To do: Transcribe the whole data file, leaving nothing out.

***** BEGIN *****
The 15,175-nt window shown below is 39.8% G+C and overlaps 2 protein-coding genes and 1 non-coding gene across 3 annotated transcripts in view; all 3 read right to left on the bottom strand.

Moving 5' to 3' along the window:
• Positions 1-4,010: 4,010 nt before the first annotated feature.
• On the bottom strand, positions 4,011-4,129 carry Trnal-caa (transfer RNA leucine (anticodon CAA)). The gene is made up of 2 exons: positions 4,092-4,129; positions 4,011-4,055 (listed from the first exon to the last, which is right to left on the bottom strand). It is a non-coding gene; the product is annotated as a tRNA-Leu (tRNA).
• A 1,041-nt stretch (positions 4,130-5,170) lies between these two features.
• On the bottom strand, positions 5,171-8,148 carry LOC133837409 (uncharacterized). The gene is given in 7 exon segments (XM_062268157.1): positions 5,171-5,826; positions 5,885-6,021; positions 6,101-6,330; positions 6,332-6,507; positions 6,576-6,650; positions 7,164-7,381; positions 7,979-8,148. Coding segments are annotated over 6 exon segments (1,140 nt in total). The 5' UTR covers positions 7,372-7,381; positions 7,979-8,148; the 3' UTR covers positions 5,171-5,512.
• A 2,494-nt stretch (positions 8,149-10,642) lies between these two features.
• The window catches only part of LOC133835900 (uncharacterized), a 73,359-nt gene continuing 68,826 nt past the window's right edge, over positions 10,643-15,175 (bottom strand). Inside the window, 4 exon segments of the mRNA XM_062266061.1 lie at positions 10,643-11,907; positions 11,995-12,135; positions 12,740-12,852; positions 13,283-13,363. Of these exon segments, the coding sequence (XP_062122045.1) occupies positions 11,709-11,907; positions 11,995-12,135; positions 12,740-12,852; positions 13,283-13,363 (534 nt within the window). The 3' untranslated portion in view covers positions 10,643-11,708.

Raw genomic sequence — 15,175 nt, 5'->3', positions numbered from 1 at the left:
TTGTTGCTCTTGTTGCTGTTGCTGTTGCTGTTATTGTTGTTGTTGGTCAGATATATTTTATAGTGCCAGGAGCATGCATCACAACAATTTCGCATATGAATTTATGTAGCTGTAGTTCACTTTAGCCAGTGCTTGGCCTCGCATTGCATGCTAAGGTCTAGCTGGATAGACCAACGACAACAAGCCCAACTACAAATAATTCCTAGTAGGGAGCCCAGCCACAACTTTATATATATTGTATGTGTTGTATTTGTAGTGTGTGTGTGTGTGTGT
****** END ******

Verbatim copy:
The 15,175-nt window shown below is 39.8% G+C and overlaps 2 protein-coding genes and 1 non-coding gene across 3 annotated transcripts in view; all 3 read right to left on the bottom strand.

Moving 5' to 3' along the window:
• Positions 1-4,010: 4,010 nt before the first annotated feature.
• On the bottom strand, positions 4,011-4,129 carry Trnal-caa (transfer RNA leucine (anticodon CAA)). The gene is made up of 2 exons: positions 4,092-4,129; positions 4,011-4,055 (listed from the first exon to the last, which is right to left on the bottom strand). It is a non-coding gene; the product is annotated as a tRNA-Leu (tRNA).
• A 1,041-nt stretch (positions 4,130-5,170) lies between these two features.
• On the bottom strand, positions 5,171-8,148 carry LOC133837409 (uncharacterized). The gene is given in 7 exon segments (XM_062268157.1): positions 5,171-5,826; positions 5,885-6,021; positions 6,101-6,330; positions 6,332-6,507; positions 6,576-6,650; positions 7,164-7,381; positions 7,979-8,148. Coding segments are annotated over 6 exon segments (1,140 nt in total). The 5' UTR covers positions 7,372-7,381; positions 7,979-8,148; the 3' UTR covers positions 5,171-5,512.
• A 2,494-nt stretch (positions 8,149-10,642) lies between these two features.
• The window catches only part of LOC133835900 (uncharacterized), a 73,359-nt gene continuing 68,826 nt past the window's right edge, over positions 10,643-15,175 (bottom strand). Inside the window, 4 exon segments of the mRNA XM_062266061.1 lie at positions 10,643-11,907; positions 11,995-12,135; positions 12,740-12,852; positions 13,283-13,363. Of these exon segments, the coding sequence (XP_062122045.1) occupies positions 11,709-11,907; positions 11,995-12,135; positions 12,740-12,852; positions 13,283-13,363 (534 nt within the window). The 3' untranslated portion in view covers positions 10,643-11,708.

Raw genomic sequence — 15,175 nt, 5'->3', positions numbered from 1 at the left:
TTGTTGCTCTTGTTGCTGTTGCTGTTGCTGTTATTGTTGTTGTTGGTCAGATATATTTTATAGTGCCAGGAGCATGCATCACAACAATTTCGCATATGAATTTATGTAGCTGTAGTTCACTTTAGCCAGTGCTTGGCCTCGCATTGCATGCTAAGGTCTAGCTGGATAGACCAACGACAACAAGCCCAACTACAAATAATTCCTAGTAGGGAGCCCAGCCACAACTTTATATATATTGTATGTGTTGTATTTGTAGTGTGTGTGTGTGTGTGT